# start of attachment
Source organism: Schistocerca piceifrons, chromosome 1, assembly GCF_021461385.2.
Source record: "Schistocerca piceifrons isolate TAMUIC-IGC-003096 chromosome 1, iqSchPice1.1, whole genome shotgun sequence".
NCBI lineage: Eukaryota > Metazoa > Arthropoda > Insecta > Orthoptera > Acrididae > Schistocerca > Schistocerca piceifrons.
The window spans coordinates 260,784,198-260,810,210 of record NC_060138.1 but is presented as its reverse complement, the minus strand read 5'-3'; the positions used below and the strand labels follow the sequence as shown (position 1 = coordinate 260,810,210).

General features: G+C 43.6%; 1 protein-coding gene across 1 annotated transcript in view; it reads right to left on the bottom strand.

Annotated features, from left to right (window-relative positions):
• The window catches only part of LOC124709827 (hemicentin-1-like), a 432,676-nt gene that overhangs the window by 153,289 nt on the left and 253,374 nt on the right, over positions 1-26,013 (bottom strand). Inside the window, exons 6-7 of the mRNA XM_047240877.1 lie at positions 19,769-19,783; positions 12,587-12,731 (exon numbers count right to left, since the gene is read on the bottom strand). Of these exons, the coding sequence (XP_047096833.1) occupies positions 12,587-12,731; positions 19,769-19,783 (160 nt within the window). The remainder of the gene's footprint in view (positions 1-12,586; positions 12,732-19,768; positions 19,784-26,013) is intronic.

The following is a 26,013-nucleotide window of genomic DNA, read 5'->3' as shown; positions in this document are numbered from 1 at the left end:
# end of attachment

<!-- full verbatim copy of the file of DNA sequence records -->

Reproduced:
Source organism: Schistocerca piceifrons, chromosome 1, assembly GCF_021461385.2.
Source record: "Schistocerca piceifrons isolate TAMUIC-IGC-003096 chromosome 1, iqSchPice1.1, whole genome shotgun sequence".
NCBI lineage: Eukaryota > Metazoa > Arthropoda > Insecta > Orthoptera > Acrididae > Schistocerca > Schistocerca piceifrons.
The window spans coordinates 260,784,198-260,810,210 of record NC_060138.1 but is presented as its reverse complement, the minus strand read 5'-3'; the positions used below and the strand labels follow the sequence as shown (position 1 = coordinate 260,810,210).

General features: G+C 43.6%; 1 protein-coding gene across 1 annotated transcript in view; it reads right to left on the bottom strand.

Annotated features, from left to right (window-relative positions):
• The window catches only part of LOC124709827 (hemicentin-1-like), a 432,676-nt gene that overhangs the window by 153,289 nt on the left and 253,374 nt on the right, over positions 1-26,013 (bottom strand). Inside the window, exons 6-7 of the mRNA XM_047240877.1 lie at positions 19,769-19,783; positions 12,587-12,731 (exon numbers count right to left, since the gene is read on the bottom strand). Of these exons, the coding sequence (XP_047096833.1) occupies positions 12,587-12,731; positions 19,769-19,783 (160 nt within the window). The remainder of the gene's footprint in view (positions 1-12,586; positions 12,732-19,768; positions 19,784-26,013) is intronic.

The following is a 26,013-nucleotide window of genomic DNA, read 5'->3' as shown; positions in this document are numbered from 1 at the left end: